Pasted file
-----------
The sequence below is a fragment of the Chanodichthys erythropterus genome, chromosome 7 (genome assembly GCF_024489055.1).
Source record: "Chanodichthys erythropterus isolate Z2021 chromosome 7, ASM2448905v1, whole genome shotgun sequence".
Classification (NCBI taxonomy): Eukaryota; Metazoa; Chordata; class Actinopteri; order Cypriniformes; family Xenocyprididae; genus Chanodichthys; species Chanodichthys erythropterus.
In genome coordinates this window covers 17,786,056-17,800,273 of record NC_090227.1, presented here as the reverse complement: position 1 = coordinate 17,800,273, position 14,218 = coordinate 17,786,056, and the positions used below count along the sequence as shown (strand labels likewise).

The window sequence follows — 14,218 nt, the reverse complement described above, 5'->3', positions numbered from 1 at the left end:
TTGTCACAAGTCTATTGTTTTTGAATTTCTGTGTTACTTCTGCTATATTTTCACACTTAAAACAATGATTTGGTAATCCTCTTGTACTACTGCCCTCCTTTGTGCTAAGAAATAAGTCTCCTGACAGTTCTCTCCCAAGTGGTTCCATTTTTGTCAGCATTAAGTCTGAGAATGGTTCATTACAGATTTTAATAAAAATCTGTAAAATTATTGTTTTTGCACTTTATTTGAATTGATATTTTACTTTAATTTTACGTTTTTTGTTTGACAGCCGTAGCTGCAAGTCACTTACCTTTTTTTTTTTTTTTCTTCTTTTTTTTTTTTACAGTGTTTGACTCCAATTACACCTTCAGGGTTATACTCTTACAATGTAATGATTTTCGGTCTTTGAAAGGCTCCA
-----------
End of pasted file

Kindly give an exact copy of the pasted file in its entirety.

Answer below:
The sequence below is a fragment of the Chanodichthys erythropterus genome, chromosome 7 (genome assembly GCF_024489055.1).
Source record: "Chanodichthys erythropterus isolate Z2021 chromosome 7, ASM2448905v1, whole genome shotgun sequence".
Classification (NCBI taxonomy): Eukaryota; Metazoa; Chordata; class Actinopteri; order Cypriniformes; family Xenocyprididae; genus Chanodichthys; species Chanodichthys erythropterus.
In genome coordinates this window covers 17,786,056-17,800,273 of record NC_090227.1, presented here as the reverse complement: position 1 = coordinate 17,800,273, position 14,218 = coordinate 17,786,056, and the positions used below count along the sequence as shown (strand labels likewise).

The window sequence follows — 14,218 nt, the reverse complement described above, 5'->3', positions numbered from 1 at the left end:
TTGTCACAAGTCTATTGTTTTTGAATTTCTGTGTTACTTCTGCTATATTTTCACACTTAAAACAATGATTTGGTAATCCTCTTGTACTACTGCCCTCCTTTGTGCTAAGAAATAAGTCTCCTGACAGTTCTCTCCCAAGTGGTTCCATTTTTGTCAGCATTAAGTCTGAGAATGGTTCATTACAGATTTTAATAAAAATCTGTAAAATTATTGTTTTTGCACTTTATTTGAATTGATATTTTACTTTAATTTTACGTTTTTTGTTTGACAGCCGTAGCTGCAAGTCACTTACCTTTTTTTTTTTTTTTCTTCTTTTTTTTTTTTACAGTGTTTGACTCCAATTACACCTTCAGGGTTATACTCTTACAATGTAATGATTTTCGGTCTTTGAAAGGCTCCA